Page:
Emily Kowalik ’18
Assistant Opinions Editor
Many politicians and commentators have asked that Americans give Donald Trump a chance to prove that his presidency will be more temperate than his campaign, with a more moderate stance on issues he had previously taken a controversial stance on. In some ways Trump has already presented a more toned-down, tempered image of himself. For example, he has backed down on several key campaign pronouncements, such as assigning a special prosecutor to try, and then jail, Hillary Clinton, and to send the whole of Obamacare to the scrapheap.
On the other hand, Trump’s steps to assemble a White House team bring to mind Trump’s unconventional and controversial campaign. The transition team planning, not having been well-prepared to begin with, has continually been faced with divisiveness and scandal.
The lobby of Trump Tower, where Trump’s transition work is taking place, has evolved into a veritable circus – with reporters hanging around all day recording the movements of everyone entering to meet with Trump.
One controversy has incited much speculation about the amount of influence wielded by Trump’s son-in-law Jared Kushner, in Trump’s transition planning. Some believe that Kushner’s involvement is what led to New Jersey Governor Chris Christie being replaced as leader of the transition team by vice president-elect Mike Pence.
And this is hardly the only controversy brought up concerning the role of Trump’s children. Much criticism has been stirred up concerning the many official meetings that have involved Trump’s children, since his children are to head Trump’s businesses and financial affairs once he assumes office.
Though many may have hoped that Trump would give up some of his more petty antics upon becoming president-elect, this does not appear to be the case. Trump’s Twitter barrages, while occasionally seasoned with more diplomatic announcements, are still ever-present. Recently, Trump took to Twitter to vent his anger about a speech the cast of Hamilton made to audience member Mike Pence after their performance. Trump made another spectacle by inviting many top journalists and media executives from the five largest TV networks to visit him at Trump Tower, and then disparaging them for how they presented him in the media.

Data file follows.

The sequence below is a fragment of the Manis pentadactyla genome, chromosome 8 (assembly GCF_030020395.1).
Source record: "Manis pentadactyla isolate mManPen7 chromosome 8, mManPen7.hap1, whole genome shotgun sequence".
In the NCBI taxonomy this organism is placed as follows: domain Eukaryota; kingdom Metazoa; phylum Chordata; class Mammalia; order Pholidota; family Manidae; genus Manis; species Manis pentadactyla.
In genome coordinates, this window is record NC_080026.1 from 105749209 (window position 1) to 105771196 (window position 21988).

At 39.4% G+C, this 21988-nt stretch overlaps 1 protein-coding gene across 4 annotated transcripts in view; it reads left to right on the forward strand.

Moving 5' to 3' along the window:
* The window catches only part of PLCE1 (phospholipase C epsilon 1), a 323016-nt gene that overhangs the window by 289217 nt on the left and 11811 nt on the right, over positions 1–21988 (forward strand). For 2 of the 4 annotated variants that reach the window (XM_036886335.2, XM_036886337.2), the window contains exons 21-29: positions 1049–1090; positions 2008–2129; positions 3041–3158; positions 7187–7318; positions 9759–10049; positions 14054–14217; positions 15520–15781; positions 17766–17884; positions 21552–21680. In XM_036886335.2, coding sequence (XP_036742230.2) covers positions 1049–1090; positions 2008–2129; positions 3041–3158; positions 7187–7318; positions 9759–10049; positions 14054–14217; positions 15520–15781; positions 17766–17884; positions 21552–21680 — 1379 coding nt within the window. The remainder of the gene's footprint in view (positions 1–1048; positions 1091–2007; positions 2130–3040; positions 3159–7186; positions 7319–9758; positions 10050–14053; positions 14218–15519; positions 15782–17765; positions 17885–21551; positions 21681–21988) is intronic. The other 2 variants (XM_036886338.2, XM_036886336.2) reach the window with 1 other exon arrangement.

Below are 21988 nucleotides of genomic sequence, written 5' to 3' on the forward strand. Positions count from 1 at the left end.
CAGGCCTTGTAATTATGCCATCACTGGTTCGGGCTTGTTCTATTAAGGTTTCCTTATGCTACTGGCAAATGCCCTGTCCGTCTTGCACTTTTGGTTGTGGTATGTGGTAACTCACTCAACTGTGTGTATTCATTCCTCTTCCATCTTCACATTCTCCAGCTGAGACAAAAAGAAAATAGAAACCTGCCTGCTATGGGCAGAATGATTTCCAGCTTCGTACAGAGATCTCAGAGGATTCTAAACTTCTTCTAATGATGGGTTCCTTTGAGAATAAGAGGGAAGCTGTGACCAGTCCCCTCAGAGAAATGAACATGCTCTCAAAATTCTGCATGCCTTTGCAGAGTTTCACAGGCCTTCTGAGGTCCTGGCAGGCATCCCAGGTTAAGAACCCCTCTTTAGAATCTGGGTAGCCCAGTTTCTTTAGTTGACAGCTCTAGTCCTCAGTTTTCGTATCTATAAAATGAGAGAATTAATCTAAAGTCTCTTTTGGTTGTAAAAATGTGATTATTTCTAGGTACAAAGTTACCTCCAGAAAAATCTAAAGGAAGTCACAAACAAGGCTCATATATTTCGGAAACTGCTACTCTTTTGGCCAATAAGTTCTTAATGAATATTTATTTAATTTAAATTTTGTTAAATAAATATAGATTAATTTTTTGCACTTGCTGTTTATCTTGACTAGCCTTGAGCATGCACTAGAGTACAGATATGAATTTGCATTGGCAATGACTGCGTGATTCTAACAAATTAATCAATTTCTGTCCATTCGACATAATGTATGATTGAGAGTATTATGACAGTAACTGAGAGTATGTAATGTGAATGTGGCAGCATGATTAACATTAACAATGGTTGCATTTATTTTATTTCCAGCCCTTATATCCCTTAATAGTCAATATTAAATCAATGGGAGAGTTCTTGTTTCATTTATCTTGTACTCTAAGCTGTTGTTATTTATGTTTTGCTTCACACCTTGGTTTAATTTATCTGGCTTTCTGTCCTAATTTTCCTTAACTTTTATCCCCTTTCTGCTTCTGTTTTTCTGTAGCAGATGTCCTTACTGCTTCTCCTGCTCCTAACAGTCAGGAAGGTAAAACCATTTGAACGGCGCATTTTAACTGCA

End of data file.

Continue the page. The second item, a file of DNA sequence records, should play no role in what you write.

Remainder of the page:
Several of Trump’s early choices to fill integral positions have been worrisome, especially Stephen K. Bannon, who has been chosen to fill the role of Chief Strategist. Bannon is a major figure of the alt-right, an element on the fringe of conservatism. He is also the head of Breitbart News, a site advocating alt-right views. These views are, by and large, reactionary and seated in white chauvinism and anti-Semitism, as is seen by headlines such as “Bill Kristol: Republican Spoiler, Renegade Jew.” By bringing a member of the alt-right movement to such high prominence in his administration, Trump may allow the formerly obscure alt-right to become mainstream and emboldened.
Other transition team picks include Michael Flynn, as National Security Adviser, and Jeff Sessions, as Attorney General. These choices have provoked criticism due to earlier statements made by these officials which disparage racial and religious minorities, including Muslims, Jews and African Americans.
These appointments give many who may have wished to give Trump the benefit of the doubt at the beginning of his presidency a reason to question whether Trump has any real intention to work towards uniting all Americans, despite his recent promises.